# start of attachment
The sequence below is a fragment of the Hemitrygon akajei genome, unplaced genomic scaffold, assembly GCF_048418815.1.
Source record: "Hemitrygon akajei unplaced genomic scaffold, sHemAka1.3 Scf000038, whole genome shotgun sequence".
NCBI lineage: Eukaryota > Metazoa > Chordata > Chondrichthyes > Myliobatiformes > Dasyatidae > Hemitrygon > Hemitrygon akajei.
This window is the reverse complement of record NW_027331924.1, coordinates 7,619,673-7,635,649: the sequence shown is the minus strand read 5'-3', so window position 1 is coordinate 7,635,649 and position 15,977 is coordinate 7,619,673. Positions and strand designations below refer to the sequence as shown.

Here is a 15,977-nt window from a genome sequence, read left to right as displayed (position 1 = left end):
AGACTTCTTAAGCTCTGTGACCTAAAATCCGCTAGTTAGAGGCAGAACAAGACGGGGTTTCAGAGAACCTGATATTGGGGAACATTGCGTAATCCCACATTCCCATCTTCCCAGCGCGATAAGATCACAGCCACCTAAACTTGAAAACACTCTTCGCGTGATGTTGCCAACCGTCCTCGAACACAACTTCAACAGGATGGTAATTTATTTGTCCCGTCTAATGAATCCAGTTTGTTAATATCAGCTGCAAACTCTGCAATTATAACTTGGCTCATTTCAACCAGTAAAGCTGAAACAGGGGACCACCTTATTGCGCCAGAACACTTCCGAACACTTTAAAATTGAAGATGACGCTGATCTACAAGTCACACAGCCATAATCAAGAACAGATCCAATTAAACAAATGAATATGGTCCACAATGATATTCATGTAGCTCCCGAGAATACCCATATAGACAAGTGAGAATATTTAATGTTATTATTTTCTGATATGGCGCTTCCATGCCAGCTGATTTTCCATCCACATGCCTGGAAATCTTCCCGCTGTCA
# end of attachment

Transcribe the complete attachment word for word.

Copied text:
The sequence below is a fragment of the Hemitrygon akajei genome, unplaced genomic scaffold, assembly GCF_048418815.1.
Source record: "Hemitrygon akajei unplaced genomic scaffold, sHemAka1.3 Scf000038, whole genome shotgun sequence".
NCBI lineage: Eukaryota > Metazoa > Chordata > Chondrichthyes > Myliobatiformes > Dasyatidae > Hemitrygon > Hemitrygon akajei.
This window is the reverse complement of record NW_027331924.1, coordinates 7,619,673-7,635,649: the sequence shown is the minus strand read 5'-3', so window position 1 is coordinate 7,635,649 and position 15,977 is coordinate 7,619,673. Positions and strand designations below refer to the sequence as shown.

Here is a 15,977-nt window from a genome sequence, read left to right as displayed (position 1 = left end):
AGACTTCTTAAGCTCTGTGACCTAAAATCCGCTAGTTAGAGGCAGAACAAGACGGGGTTTCAGAGAACCTGATATTGGGGAACATTGCGTAATCCCACATTCCCATCTTCCCAGCGCGATAAGATCACAGCCACCTAAACTTGAAAACACTCTTCGCGTGATGTTGCCAACCGTCCTCGAACACAACTTCAACAGGATGGTAATTTATTTGTCCCGTCTAATGAATCCAGTTTGTTAATATCAGCTGCAAACTCTGCAATTATAACTTGGCTCATTTCAACCAGTAAAGCTGAAACAGGGGACCACCTTATTGCGCCAGAACACTTCCGAACACTTTAAAATTGAAGATGACGCTGATCTACAAGTCACACAGCCATAATCAAGAACAGATCCAATTAAACAAATGAATATGGTCCACAATGATATTCATGTAGCTCCCGAGAATACCCATATAGACAAGTGAGAATATTTAATGTTATTATTTTCTGATATGGCGCTTCCATGCCAGCTGATTTTCCATCCACATGCCTGGAAATCTTCCCGCTGTCA